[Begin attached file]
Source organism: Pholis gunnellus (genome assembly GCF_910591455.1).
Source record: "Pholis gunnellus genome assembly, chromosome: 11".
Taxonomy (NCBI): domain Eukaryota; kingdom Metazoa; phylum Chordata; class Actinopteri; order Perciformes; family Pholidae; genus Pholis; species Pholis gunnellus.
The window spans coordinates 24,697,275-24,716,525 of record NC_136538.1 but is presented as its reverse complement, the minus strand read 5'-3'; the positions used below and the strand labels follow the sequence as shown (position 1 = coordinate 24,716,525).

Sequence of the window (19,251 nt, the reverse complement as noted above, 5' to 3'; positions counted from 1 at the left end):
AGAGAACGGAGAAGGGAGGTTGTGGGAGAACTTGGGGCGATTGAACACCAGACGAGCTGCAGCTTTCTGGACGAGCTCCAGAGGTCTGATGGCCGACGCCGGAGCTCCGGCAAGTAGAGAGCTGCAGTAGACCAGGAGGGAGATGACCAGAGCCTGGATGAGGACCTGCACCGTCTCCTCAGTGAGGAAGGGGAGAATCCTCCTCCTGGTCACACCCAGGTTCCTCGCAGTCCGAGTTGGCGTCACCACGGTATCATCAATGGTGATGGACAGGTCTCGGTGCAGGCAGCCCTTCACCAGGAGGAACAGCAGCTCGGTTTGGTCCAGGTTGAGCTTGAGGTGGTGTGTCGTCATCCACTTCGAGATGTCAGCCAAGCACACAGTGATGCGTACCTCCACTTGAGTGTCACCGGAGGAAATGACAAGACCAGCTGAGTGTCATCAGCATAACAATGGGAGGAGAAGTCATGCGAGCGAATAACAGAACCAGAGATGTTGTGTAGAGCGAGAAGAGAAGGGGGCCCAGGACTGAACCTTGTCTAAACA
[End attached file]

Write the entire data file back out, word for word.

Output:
Source organism: Pholis gunnellus (genome assembly GCF_910591455.1).
Source record: "Pholis gunnellus genome assembly, chromosome: 11".
Taxonomy (NCBI): domain Eukaryota; kingdom Metazoa; phylum Chordata; class Actinopteri; order Perciformes; family Pholidae; genus Pholis; species Pholis gunnellus.
The window spans coordinates 24,697,275-24,716,525 of record NC_136538.1 but is presented as its reverse complement, the minus strand read 5'-3'; the positions used below and the strand labels follow the sequence as shown (position 1 = coordinate 24,716,525).

Sequence of the window (19,251 nt, the reverse complement as noted above, 5' to 3'; positions counted from 1 at the left end):
AGAGAACGGAGAAGGGAGGTTGTGGGAGAACTTGGGGCGATTGAACACCAGACGAGCTGCAGCTTTCTGGACGAGCTCCAGAGGTCTGATGGCCGACGCCGGAGCTCCGGCAAGTAGAGAGCTGCAGTAGACCAGGAGGGAGATGACCAGAGCCTGGATGAGGACCTGCACCGTCTCCTCAGTGAGGAAGGGGAGAATCCTCCTCCTGGTCACACCCAGGTTCCTCGCAGTCCGAGTTGGCGTCACCACGGTATCATCAATGGTGATGGACAGGTCTCGGTGCAGGCAGCCCTTCACCAGGAGGAACAGCAGCTCGGTTTGGTCCAGGTTGAGCTTGAGGTGGTGTGTCGTCATCCACTTCGAGATGTCAGCCAAGCACACAGTGATGCGTACCTCCACTTGAGTGTCACCGGAGGAAATGACAAGACCAGCTGAGTGTCATCAGCATAACAATGGGAGGAGAAGTCATGCGAGCGAATAACAGAACCAGAGATGTTGTGTAGAGCGAGAAGAGAAGGGGGCCCAGGACTGAACCTTGTCTAAACA